London hospital trials use of blood pressure medication to treat liver disease


An NHS hospital in south London will trial the use of blood pressure medication to treat liver disease.

The BOPPP trial, run by King’s College Hospital NHS Trust, will assess whether common beta blocker carvedilol could be used to prevent severe symptoms of cirrhosis.

Cirrhosis is scarring of the liver caused by long-term liver damage. The scar tissue prevents the liver from working properly and causes pressure changes inside the abdomen.

This causes the oesophagus veins to swell, which can lead to fatal bleeding and other life-threatening complications.

Around 4,000 people die from cirrhosis in the UK every year and 700 with the condition need a liver transplant to survive.

Researchers are seeking to recruit a total of 740 patients who have liver cirrhosis and swelling of the veins in the oesophagus – referred to as ‘varices’ - from across the UK by early next year.

Participants will be randomly selected to take carvedilol or placebo tablets, which are made to resemble carvedilol tablets. They will take one or two tablets a day and receive regular blood tests and follow-up appointments at King’s College Hospital.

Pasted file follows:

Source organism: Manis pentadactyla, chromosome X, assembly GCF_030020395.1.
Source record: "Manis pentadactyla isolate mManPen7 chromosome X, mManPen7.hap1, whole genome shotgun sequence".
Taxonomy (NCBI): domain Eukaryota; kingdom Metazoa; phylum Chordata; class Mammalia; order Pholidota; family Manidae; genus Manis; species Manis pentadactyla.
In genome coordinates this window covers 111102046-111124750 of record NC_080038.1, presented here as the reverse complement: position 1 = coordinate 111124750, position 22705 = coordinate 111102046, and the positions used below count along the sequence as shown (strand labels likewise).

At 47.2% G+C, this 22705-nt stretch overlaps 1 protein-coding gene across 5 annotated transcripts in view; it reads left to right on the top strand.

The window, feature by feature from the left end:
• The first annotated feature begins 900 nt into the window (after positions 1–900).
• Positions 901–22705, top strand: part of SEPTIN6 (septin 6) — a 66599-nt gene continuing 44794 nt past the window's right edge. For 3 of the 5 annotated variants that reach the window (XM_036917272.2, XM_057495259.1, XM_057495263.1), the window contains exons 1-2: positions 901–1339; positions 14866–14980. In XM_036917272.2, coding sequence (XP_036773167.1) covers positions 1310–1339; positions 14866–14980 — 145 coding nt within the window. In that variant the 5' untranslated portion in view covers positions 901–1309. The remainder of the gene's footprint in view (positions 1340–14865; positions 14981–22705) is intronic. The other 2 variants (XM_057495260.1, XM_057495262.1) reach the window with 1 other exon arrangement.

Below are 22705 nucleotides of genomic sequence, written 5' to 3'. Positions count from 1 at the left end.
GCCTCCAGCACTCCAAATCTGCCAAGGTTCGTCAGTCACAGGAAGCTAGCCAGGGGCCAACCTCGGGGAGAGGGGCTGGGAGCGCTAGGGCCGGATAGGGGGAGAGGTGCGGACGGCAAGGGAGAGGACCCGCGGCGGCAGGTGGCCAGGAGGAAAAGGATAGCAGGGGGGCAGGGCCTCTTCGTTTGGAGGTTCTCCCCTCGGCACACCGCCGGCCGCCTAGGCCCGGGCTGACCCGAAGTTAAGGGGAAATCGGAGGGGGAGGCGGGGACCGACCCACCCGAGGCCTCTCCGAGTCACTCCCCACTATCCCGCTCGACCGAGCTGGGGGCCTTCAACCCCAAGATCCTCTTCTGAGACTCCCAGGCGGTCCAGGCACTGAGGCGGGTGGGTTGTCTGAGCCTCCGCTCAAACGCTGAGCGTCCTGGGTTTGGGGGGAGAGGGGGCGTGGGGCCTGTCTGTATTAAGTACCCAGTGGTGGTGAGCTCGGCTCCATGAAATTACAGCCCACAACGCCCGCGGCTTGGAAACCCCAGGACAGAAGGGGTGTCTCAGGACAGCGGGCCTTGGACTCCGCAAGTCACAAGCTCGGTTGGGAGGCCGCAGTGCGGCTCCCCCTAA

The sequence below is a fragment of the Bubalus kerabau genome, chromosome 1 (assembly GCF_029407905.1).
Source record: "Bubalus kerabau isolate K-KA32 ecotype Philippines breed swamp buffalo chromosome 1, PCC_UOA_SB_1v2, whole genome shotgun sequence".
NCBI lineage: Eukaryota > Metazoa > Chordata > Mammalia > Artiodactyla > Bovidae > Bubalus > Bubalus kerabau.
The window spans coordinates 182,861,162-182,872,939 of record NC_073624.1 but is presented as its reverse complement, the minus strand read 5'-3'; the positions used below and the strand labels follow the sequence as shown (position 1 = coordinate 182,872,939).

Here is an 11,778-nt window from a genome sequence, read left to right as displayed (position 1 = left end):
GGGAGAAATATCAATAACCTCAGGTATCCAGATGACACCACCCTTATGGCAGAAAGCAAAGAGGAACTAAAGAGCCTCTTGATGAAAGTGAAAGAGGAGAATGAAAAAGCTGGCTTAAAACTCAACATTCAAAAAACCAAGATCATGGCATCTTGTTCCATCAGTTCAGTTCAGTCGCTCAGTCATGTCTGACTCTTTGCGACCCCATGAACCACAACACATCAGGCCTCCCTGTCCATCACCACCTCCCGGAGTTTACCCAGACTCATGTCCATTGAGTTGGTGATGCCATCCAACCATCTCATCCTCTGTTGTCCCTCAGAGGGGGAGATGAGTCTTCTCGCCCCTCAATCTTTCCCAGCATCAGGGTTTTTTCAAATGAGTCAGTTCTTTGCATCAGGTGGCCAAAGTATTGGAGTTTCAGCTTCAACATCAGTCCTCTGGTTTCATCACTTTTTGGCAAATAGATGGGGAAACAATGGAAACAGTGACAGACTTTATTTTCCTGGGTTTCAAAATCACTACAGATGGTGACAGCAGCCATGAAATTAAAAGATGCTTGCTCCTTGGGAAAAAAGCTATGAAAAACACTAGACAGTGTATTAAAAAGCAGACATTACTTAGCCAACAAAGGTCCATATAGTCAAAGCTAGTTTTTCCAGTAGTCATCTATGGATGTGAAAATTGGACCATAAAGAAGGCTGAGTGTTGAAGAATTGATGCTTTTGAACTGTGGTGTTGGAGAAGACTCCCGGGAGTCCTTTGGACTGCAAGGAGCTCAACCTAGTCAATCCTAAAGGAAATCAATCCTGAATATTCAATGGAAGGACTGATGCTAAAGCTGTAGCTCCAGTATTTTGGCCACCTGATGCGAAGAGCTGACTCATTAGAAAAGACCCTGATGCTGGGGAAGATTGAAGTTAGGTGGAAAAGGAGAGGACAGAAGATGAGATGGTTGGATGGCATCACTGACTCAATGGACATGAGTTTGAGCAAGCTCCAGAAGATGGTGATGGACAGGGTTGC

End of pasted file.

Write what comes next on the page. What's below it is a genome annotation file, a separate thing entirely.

Carvedilol is used to treat high blood pressure and helps prevent heart disease and heart attacks.

The trial will investigate whether complications from bleeding, fluid build-up, confusion, and infections can be prevented in cirrhosis by using the drug.

Dr Mark McPhail, a Consultant in Liver Critical Care at the Institute of Liver Studies at King’s College Hospital and Principal Investigator for the BOPPP trial, said the trial was “vital to understand more about effective treatments and interventions for patients with liver disease”.

“The results of this trial will improve their quality of life and improve clinicians’ understanding of the disease.”

Lee Milan, 42, from Sevenoaks, was recruited in August 2022 and will remain on the trial for a further two years.

He told the Standard: “I’m taking each day as it comes, but I’m feeling in a good place mentally and trying to stay as healthy as possible.

“The research team has transformed my life and given me a positive outlook on living with a lifelong condition.

“The cirrhosis has caused me to lose a lot of my strength. I get tired quickly, too and struggle to sleep easily. However, I am trying to keep as active as possible. I also have plenty of support, and I know I can speak to my family or the BOPPP trial team at King’s College Hospital if I need help.”

He added: “This was my first time taking part in a research trial. I urge others to take part in research as you can help yourself, help others and improve things for future generations.”

Anyone interested in enrolling on the BOPPP trial can do so here.

The BOPPP trial is supported by the National Institute for Health and Care Research (NIHR).